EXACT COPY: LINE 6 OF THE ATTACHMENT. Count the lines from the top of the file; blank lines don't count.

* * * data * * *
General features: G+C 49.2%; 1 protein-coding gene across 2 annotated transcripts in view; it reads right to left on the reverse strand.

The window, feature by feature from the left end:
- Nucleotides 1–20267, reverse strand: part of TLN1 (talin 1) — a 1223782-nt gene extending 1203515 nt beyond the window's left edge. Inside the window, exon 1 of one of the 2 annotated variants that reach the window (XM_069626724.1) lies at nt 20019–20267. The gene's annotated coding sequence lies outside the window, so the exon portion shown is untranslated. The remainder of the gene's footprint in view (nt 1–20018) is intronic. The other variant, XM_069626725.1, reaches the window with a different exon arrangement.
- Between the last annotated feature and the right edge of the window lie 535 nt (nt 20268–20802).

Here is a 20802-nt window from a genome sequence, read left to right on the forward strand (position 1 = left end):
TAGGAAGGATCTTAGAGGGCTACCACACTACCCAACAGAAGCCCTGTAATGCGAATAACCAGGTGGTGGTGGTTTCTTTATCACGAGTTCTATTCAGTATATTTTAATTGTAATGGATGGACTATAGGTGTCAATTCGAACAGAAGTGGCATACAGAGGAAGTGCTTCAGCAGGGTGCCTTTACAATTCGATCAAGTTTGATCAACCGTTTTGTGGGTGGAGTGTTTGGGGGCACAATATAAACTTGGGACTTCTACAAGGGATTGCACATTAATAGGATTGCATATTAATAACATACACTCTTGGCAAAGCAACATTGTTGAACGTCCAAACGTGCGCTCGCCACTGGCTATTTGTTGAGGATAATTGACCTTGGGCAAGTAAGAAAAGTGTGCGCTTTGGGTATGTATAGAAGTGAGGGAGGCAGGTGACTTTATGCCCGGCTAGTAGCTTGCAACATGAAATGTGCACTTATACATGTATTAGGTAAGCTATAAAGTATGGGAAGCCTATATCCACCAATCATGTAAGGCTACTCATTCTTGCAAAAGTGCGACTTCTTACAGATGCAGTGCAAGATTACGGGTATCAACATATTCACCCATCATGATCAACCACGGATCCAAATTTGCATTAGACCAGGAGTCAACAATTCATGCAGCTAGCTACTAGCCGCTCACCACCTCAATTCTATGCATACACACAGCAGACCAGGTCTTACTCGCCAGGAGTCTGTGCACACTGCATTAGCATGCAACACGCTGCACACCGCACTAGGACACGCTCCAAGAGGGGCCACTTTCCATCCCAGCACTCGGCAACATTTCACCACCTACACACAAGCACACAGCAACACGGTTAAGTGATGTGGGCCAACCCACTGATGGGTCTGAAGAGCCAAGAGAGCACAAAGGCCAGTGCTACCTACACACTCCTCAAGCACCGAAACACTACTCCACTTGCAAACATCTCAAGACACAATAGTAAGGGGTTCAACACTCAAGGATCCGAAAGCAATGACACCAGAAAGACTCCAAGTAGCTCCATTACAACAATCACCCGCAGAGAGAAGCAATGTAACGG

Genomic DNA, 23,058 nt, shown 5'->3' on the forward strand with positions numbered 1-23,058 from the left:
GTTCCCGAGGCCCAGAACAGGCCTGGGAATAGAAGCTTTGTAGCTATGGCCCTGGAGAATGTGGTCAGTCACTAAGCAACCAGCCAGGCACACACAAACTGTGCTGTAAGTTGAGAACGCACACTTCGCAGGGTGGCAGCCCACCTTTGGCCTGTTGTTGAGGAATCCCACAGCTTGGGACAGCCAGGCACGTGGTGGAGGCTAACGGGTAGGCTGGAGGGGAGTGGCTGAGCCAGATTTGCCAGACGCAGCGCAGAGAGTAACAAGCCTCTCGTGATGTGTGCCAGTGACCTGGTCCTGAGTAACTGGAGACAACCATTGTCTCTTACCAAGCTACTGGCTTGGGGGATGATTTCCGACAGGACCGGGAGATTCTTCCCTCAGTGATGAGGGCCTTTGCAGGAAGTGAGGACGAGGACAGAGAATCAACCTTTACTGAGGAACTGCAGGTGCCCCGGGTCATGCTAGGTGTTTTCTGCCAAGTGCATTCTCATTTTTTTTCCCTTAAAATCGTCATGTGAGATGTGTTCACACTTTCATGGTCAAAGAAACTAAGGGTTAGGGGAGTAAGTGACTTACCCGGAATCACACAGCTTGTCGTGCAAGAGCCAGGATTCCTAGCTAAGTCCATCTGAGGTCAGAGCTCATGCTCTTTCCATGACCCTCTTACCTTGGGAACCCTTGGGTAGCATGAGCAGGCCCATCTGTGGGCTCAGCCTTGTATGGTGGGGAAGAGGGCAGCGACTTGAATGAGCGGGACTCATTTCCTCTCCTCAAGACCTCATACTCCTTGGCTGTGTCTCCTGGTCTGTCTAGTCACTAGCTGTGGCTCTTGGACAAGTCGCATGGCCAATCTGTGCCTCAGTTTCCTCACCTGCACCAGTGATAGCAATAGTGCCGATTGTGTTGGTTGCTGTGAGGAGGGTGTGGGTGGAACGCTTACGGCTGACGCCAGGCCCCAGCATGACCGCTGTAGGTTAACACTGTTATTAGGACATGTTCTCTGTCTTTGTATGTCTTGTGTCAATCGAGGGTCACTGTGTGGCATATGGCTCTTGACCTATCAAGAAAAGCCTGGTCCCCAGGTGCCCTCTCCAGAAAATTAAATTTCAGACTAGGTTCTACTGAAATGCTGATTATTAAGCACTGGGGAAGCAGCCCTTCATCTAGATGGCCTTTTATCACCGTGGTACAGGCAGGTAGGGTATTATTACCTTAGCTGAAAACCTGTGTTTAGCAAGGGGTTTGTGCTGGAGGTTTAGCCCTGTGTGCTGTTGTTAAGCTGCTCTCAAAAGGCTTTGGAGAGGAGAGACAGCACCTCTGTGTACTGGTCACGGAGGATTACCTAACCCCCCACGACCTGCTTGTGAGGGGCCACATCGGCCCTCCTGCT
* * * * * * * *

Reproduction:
TAGGAAGGATCTTAGAGGGCTACCACACTACCCAACAGAAGCCCTGTAATGCGAATAACCAGGTGGTGGTGGTTTCTTTATCACGAGTTCTATTCAGTATATTTTAATTGTAATGGATGGACTATAGGTGTCAATTCGAACAGAAGTGGCATACAGAGGAAGTGCTTCAGCAGGGTGCCTTTACAATTCGATCAAGTTTGATCAACCGTTTTGTGGGTGGAGTGTTTGGGGGCACAATATAAACTTGGGACTTCTACAAGGGATTGCACATTAATAGGATTGCATATTAATAACATACACTCTTGGCAAAGCAACATTGTTGAACGTCCAAACGTGCGCTCGCCACTGGCTATTTGTTGAGGATAATTGACCTTGGGCAAGTAAGAAAAGTGTGCGCTTTGGGTATGTATAGAAGTGAGGGAGGCAGGTGACTTTATGCCCGGCTAGTAGCTTGCAACATGAAATGTGCACTTATACATGTATTAGGTAAGCTATAAAGTATGGGAAGCCTATATCCACCAATCATGTAAGGCTACTCATTCTTGCAAAAGTGCGACTTCTTACAGATGCAGTGCAAGATTACGGGTATCAACATATTCACCCATCATGATCAACCACGGATCCAAATTTGCATTAGACCAGGAGTCAACAATTCATGCAGCTAGCTACTAGCCGCTCACCACCTCAATTCTATGCATACACACAGCAGACCAGGTCTTACTCGCCAGGAGTCTGTGCACACTGCATTAGCATGCAACACGCTGCACACCGCACTAGGACACGCTCCAAGAGGGGCCACTTTCCATCCCAGCACTCGGCAACATTTCACCACCTACACACAAGCACACAGCAACACGGTTAAGTGATGTGGGCCAACCCACTGATGGGTCTGAAGAGCCAAGAGAGCACAAAGGCCAGTGCTACCTACACACTCCTCAAGCACCGAAACACTACTCCACTTGCAAACATCTCAAGACACAATAGTAAGGGGTTCAACACTCAAGGATCCGAAAGCAATGACACCAGAAAGACTCCAAGTAGCTCCATTACAACAATCACCCGCAGAGAGAAGCAATGTAACGG